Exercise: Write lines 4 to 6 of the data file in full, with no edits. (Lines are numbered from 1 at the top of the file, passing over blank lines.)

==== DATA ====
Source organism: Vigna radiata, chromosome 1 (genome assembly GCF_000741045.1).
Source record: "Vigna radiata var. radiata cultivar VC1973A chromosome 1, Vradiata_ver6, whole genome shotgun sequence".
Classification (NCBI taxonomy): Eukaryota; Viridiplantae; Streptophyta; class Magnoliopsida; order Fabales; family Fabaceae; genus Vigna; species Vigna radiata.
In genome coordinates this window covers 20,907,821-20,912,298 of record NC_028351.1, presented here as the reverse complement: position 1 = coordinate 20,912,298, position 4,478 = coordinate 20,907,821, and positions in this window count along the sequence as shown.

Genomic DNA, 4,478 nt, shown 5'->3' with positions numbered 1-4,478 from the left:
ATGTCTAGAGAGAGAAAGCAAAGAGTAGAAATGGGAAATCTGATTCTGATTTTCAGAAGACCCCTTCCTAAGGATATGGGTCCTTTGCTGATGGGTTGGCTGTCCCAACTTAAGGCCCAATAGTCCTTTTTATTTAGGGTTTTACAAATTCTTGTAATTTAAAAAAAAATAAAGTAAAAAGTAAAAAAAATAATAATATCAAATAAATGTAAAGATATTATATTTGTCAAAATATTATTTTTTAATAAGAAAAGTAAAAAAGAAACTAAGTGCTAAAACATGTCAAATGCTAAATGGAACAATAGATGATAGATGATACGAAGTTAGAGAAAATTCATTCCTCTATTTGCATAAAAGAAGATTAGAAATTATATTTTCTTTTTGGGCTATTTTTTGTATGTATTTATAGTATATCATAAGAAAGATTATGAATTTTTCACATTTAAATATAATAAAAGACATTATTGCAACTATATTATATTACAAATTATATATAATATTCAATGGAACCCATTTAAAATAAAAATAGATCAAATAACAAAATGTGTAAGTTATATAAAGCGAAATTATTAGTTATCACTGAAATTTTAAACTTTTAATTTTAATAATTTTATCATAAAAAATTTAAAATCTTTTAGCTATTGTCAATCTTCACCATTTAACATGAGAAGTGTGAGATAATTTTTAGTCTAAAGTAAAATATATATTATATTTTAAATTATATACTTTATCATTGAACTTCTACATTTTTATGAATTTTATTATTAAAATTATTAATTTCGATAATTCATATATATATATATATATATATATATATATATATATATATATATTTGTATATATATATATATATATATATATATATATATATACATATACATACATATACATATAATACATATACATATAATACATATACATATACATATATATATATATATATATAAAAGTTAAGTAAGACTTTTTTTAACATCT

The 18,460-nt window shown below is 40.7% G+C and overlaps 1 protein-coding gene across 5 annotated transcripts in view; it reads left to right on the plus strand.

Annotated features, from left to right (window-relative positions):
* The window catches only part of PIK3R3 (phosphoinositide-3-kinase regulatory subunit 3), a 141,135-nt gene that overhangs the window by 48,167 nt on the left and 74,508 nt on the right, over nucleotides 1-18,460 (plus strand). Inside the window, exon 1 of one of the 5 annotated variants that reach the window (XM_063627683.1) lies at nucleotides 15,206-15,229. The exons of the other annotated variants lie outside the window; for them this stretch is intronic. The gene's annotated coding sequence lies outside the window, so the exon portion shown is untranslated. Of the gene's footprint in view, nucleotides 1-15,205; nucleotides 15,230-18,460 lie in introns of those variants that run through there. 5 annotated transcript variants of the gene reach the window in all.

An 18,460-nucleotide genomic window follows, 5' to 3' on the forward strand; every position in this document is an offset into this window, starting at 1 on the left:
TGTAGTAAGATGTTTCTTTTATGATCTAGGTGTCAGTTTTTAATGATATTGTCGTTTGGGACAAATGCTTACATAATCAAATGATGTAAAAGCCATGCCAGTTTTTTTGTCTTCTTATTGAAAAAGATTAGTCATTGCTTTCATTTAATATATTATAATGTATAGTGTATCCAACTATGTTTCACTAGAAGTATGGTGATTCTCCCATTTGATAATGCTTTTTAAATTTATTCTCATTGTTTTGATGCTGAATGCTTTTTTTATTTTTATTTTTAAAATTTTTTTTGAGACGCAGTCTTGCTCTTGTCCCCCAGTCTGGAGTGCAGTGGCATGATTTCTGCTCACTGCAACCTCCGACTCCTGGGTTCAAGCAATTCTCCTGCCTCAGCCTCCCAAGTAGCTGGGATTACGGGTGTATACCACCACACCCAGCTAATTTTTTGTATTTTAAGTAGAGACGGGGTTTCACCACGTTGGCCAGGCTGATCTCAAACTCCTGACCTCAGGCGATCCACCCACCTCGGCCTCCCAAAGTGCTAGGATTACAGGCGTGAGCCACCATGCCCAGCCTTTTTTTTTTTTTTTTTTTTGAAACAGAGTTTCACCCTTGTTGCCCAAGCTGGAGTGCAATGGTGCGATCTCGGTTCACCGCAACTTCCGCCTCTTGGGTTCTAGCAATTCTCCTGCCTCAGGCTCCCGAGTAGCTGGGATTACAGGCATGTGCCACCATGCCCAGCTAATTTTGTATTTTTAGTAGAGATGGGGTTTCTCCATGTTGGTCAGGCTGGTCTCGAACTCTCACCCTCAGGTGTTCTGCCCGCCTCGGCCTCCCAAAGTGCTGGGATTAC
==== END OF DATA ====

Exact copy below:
In genome coordinates this window covers 20,907,821-20,912,298 of record NC_028351.1, presented here as the reverse complement: position 1 = coordinate 20,912,298, position 4,478 = coordinate 20,907,821, and positions in this window count along the sequence as shown.

Genomic DNA, 4,478 nt, shown 5'->3' with positions numbered 1-4,478 from the left:
ATGTCTAGAGAGAGAAAGCAAAGAGTAGAAATGGGAAATCTGATTCTGATTTTCAGAAGACCCCTTCCTAAGGATATGGGTCCTTTGCTGATGGGTTGGCTGTCCCAACTTAAGGCCCAATAGTCCTTTTTATTTAGGGTTTTACAAATTCTTGTAATTTAAAAAAAAATAAAGTAAAAAGTAAAAAAAATAATAATATCAAATAAATGTAAAGATATTATATTTGTCAAAATATTATTTTTTAATAAGAAAAGTAAAAAAGAAACTAAGTGCTAAAACATGTCAAATGCTAAATGGAACAATAGATGATAGATGATACGAAGTTAGAGAAAATTCATTCCTCTATTTGCATAAAAGAAGATTAGAAATTATATTTTCTTTTTGGGCTATTTTTTGTATGTATTTATAGTATATCATAAGAAAGATTATGAATTTTTCACATTTAAATATAATAAAAGACATTATTGCAACTATATTATATTACAAATTATATATAATATTCAATGGAACCCATTTAAAATAAAAATAGATCAAATAACAAAATGTGTAAGTTATATAAAGCGAAATTATTAGTTATCACTGAAATTTTAAACTTTTAATTTTAATAATTTTATCATAAAAAATTTAAAATCTTTTAGCTATTGTCAATCTTCACCATTTAACATGAGAAGTGTGAGATAATTTTTAGTCTAAAGTAAAATATATATTATATTTTAAATTATATACTTTATCATTGAACTTCTACATTTTTATGAATTTTATTATTAAAATTATTAATTTCGATAATTCATATATATATATATATATATATATATATATATATATATATATATTTGTATATATATATATATATATATATATATATATATATACATATACATACATATACATATAATACATATACATATAATACATATACATATACATATATATATATATATATATAAAAGTTAAGTAAGACTTTTTTTAACATCT